- Expand Head Start/Follow Through –
- Universal Paid Leaves and Vacation:
- uniquely in the developed world, the U.S does not guaranteed paid leave or vacation.
- Establish universal, paid Family and Medical Leave – as it stands the Family and Medical Leave Act only applies to workers in companies with more than 50 employees, and only for workers who’ve been working with that employer for 12 months, and it is unpaid. Most workers cannot afford to take 3 months without wages, even for a serious emergency. At the very least, we should extend the FMLA to all workers (critically, temps and part time workers get hit by the time requirements), and ensure that at least 2-4 weeks of that leave are paid.
- Establish 1 Week’s Paid Vacation Per Year – family and medical leave is good for dealing with emergencies and major life changes. However, it’s also the case that people need a regular opportunity to reduce the stress in their lives and get away from their work; it makes them healthier, it makes them happier, and it even makes them better workers (employers who do provide paid vacation don’t do so out of the goodness of their hearts).
Child Care –
In terms of class politics, child poverty and low social mobility as social wrongs that must be fought. Providing child care and support to families is an important way to reduce economic inequality and make America a more just and free society, where success in life does not depend on birth; given that children and childcare are quite large expenses, reducing their costs removes a major economic burden on working families (in a rare specific use of the term) and redistributes income substantially (see EITC).
In terms of gender politics, expanding Head Start and Follow Through especially helps working poor mothers who have to deal with the “double shift” and whose wages don’t stretch far enough; establishing family allowances is a state recognition of the value of women’s labors (giving the “double shift” a paycheck), it provides more economic independence for non-working mothers, and it offsets the wage gap caused by the “mommy track;” creating new child care centers, especially in this current recession, would be a form of “feminist stimulus,” opening up thousands upon thousands of new jobs for women to complement the new “green” jobs (which tend to be more dominated by men).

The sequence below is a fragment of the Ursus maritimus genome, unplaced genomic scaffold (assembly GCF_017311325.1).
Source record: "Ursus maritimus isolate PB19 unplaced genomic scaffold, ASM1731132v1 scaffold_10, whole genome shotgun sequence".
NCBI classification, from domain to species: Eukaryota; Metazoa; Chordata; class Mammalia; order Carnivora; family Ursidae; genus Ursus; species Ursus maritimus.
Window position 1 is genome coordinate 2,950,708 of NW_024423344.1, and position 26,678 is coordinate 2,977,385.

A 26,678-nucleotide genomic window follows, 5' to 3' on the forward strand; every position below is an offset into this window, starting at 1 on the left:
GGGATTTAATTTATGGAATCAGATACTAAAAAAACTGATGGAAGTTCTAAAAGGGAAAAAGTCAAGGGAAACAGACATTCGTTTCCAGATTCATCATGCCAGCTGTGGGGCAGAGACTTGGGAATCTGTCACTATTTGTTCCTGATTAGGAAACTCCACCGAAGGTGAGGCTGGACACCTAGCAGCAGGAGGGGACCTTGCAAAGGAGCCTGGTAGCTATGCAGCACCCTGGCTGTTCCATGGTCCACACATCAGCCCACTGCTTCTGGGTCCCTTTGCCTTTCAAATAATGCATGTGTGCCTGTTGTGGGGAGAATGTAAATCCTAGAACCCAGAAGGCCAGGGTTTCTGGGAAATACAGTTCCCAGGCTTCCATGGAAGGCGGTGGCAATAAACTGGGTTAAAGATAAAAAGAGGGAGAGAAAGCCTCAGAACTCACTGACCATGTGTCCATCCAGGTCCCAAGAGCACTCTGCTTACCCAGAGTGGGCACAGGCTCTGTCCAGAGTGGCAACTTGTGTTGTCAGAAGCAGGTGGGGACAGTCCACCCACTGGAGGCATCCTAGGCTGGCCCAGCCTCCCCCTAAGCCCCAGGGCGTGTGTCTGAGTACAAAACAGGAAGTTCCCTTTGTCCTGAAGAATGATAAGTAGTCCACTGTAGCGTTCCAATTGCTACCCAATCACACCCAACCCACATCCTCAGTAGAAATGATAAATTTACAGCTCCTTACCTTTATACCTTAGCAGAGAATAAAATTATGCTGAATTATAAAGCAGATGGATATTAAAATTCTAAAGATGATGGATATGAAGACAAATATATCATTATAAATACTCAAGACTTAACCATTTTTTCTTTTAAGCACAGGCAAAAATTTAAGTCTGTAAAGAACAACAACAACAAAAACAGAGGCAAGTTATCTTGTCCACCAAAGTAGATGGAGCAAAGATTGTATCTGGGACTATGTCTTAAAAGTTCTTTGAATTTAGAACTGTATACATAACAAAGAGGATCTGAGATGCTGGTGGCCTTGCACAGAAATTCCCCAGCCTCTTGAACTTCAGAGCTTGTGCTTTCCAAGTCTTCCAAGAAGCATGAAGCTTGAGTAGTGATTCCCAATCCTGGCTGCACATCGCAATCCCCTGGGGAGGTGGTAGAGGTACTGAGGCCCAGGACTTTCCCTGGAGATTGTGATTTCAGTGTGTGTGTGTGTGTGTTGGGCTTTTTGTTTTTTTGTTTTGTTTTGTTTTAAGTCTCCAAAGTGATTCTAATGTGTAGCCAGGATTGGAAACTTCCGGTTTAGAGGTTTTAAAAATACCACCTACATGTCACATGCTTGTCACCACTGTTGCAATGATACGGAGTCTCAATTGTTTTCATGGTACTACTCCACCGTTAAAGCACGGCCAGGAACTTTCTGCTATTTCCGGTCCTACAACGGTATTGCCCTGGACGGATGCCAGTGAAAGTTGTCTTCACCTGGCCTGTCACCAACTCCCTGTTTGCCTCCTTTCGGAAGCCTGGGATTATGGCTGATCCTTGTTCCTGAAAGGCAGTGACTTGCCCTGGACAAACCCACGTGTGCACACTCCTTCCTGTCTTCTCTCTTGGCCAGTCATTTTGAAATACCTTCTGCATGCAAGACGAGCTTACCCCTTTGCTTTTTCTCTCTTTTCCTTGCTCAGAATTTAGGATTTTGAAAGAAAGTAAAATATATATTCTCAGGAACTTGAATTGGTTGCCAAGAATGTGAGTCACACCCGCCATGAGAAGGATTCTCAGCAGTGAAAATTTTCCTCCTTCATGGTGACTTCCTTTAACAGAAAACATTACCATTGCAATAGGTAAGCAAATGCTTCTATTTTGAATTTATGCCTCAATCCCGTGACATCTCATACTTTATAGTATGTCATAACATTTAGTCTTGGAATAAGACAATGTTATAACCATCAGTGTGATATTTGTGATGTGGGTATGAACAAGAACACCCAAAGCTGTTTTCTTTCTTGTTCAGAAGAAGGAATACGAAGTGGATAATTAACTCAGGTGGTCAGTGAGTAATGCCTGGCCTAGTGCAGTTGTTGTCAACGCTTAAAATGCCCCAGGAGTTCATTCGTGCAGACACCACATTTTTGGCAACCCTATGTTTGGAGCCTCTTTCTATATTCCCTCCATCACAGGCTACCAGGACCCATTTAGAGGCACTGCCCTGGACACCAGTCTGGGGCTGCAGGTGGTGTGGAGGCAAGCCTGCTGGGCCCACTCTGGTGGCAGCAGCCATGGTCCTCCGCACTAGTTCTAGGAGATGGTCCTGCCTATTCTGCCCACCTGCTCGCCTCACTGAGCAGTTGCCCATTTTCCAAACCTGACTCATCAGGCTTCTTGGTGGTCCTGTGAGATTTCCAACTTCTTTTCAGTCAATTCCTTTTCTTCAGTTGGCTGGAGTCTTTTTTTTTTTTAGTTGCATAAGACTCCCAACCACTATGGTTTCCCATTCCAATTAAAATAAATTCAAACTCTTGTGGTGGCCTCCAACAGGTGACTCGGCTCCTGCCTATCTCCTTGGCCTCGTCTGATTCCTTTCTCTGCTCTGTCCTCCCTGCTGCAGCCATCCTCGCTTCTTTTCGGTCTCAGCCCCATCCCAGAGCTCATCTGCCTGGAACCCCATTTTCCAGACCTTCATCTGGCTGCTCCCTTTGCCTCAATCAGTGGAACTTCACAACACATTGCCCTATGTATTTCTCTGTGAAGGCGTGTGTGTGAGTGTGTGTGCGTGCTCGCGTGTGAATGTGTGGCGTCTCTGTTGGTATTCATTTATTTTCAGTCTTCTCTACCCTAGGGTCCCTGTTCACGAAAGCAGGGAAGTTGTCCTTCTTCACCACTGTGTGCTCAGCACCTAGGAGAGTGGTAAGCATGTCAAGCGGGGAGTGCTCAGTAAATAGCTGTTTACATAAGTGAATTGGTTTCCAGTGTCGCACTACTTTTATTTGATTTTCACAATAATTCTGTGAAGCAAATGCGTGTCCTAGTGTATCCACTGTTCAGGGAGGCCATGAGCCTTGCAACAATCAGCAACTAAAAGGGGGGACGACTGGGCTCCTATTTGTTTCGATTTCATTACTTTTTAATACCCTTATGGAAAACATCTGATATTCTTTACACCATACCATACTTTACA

In terms of racial politics, given the fallout from welfare reform that has fallen on the shoulders of poor women of color, establishing universal programs that tie the fortunes of middle class white families to the fortunes of poor non-white families is an important step in reducing the disproportionate impact of poverty and in creating a larger constituency for social justice. Expanding Head Start and Follow Through would have a huge impact especially for urban communities of color where child care is particularly hard to find and where the racial disparities of access to day care and early education have had historic impacts on educational achievement – and where Head Start has been one of the few programs to successfully (if temporarily) reduce the racial gap. Similarly, the establishment of new child care centers in underserved communities would both expand access to services and create new jobs.
To begin with, pairing paid leaves and vacations with child care is important to balance the interests of single people and couples without children, whose interests are often underserved in social policy (for an example, the EITC which has been a major instrument for reducing poverty offers virtually nothing to single individuals and very little to couples without children). In terms of class politics, paid leaves and vacations creates an enormous new benefit for workers who don’t get paid vacation or paid leaves and who can’t afford to go without their paychecks for any length of time; leaves especially would improve economic security in regards to short-term income shocks like an illness or an accident. In terms of gender politics, establishing paid leaves, as has been the case in the Scandinavian social democratic welfare states, has a huge impact on gender inequality, especially in regards to wages and promotions. In terms of racial politics, the disproportionate impact of poverty and the inequality of income means that any universal benefit has important side-effects of reducing racial inequality.
Finally, and above all else, establishing these policies would continue a process of expanding the political imagination, pushing people to think of things like child care as a right, to focus on the importance of social mobility and the leveling idea that every child should have an equal start in life (which has knock-on effects to things like the estate tax), and to think of economic security and leisure as something that everyone should have. In this way, each act of expansion adds momentum to the larger progressive mission.